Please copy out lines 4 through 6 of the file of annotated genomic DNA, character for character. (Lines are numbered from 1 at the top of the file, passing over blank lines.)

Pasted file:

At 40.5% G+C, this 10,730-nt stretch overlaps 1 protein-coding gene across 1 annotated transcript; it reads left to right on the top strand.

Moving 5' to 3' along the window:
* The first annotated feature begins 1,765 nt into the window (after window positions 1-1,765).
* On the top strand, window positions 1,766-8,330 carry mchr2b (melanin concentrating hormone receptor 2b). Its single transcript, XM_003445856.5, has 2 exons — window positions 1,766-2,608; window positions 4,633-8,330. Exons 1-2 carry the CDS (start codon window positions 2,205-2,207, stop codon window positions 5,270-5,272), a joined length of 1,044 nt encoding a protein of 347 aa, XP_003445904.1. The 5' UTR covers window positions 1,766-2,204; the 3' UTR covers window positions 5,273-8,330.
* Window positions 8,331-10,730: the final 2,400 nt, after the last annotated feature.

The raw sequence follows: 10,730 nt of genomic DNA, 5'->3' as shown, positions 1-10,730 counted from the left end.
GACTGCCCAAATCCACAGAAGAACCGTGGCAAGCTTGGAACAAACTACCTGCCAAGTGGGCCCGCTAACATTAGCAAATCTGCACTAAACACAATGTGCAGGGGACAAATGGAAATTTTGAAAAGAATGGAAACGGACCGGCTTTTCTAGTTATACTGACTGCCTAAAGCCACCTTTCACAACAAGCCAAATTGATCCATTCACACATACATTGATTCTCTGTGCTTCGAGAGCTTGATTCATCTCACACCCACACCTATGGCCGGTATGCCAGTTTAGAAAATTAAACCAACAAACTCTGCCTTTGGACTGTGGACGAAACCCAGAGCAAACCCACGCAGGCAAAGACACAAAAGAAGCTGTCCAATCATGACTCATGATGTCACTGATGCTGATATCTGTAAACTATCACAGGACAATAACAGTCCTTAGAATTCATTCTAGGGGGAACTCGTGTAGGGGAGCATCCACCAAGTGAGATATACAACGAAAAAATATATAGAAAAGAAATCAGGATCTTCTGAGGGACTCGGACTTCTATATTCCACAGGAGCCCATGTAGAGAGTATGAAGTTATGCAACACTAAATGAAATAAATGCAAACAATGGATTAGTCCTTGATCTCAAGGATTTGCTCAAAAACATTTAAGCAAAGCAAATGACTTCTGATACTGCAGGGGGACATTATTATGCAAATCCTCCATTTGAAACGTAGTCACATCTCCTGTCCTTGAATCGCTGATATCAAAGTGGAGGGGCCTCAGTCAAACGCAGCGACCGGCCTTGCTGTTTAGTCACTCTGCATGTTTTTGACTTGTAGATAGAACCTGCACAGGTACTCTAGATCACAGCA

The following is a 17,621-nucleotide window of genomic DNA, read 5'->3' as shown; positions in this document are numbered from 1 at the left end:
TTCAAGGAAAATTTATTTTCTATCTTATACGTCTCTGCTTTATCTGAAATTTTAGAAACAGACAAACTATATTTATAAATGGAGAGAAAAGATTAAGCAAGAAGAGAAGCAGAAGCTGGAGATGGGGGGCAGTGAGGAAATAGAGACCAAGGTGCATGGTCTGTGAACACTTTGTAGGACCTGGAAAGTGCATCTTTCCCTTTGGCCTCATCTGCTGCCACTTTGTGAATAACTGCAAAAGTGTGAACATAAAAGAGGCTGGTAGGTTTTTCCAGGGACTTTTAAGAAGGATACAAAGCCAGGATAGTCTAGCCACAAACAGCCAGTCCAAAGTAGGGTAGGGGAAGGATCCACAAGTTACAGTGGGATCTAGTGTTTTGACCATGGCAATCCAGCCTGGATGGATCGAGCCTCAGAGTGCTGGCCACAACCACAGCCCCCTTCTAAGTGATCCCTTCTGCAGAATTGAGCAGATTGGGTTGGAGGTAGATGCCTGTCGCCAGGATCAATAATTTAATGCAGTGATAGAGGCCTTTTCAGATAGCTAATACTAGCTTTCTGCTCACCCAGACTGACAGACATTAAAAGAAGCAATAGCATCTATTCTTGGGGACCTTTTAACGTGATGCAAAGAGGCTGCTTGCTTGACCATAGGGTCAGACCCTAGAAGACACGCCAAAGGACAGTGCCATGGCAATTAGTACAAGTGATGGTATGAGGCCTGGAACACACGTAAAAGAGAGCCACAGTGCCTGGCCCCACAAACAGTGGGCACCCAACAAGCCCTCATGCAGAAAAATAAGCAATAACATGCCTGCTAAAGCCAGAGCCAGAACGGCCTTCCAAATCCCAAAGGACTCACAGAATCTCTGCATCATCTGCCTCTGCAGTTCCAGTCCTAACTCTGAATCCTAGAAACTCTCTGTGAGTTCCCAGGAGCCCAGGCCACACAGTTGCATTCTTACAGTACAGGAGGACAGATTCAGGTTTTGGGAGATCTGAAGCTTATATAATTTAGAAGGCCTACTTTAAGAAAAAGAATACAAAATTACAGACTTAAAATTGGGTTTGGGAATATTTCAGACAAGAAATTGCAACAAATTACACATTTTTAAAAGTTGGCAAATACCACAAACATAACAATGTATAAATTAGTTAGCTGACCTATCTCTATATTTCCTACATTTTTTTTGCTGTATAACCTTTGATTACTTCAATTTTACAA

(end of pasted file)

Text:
* On the top strand, window positions 1,766-8,330 carry mchr2b (melanin concentrating hormone receptor 2b). Its single transcript, XM_003445856.5, has 2 exons — window positions 1,766-2,608; window positions 4,633-8,330. Exons 1-2 carry the CDS (start codon window positions 2,205-2,207, stop codon window positions 5,270-5,272), a joined length of 1,044 nt encoding a protein of 347 aa, XP_003445904.1. The 5' UTR covers window positions 1,766-2,204; the 3' UTR covers window positions 5,273-8,330.
* Window positions 8,331-10,730: the final 2,400 nt, after the last annotated feature.

The raw sequence follows: 10,730 nt of genomic DNA, 5'->3' as shown, positions 1-10,730 counted from the left end.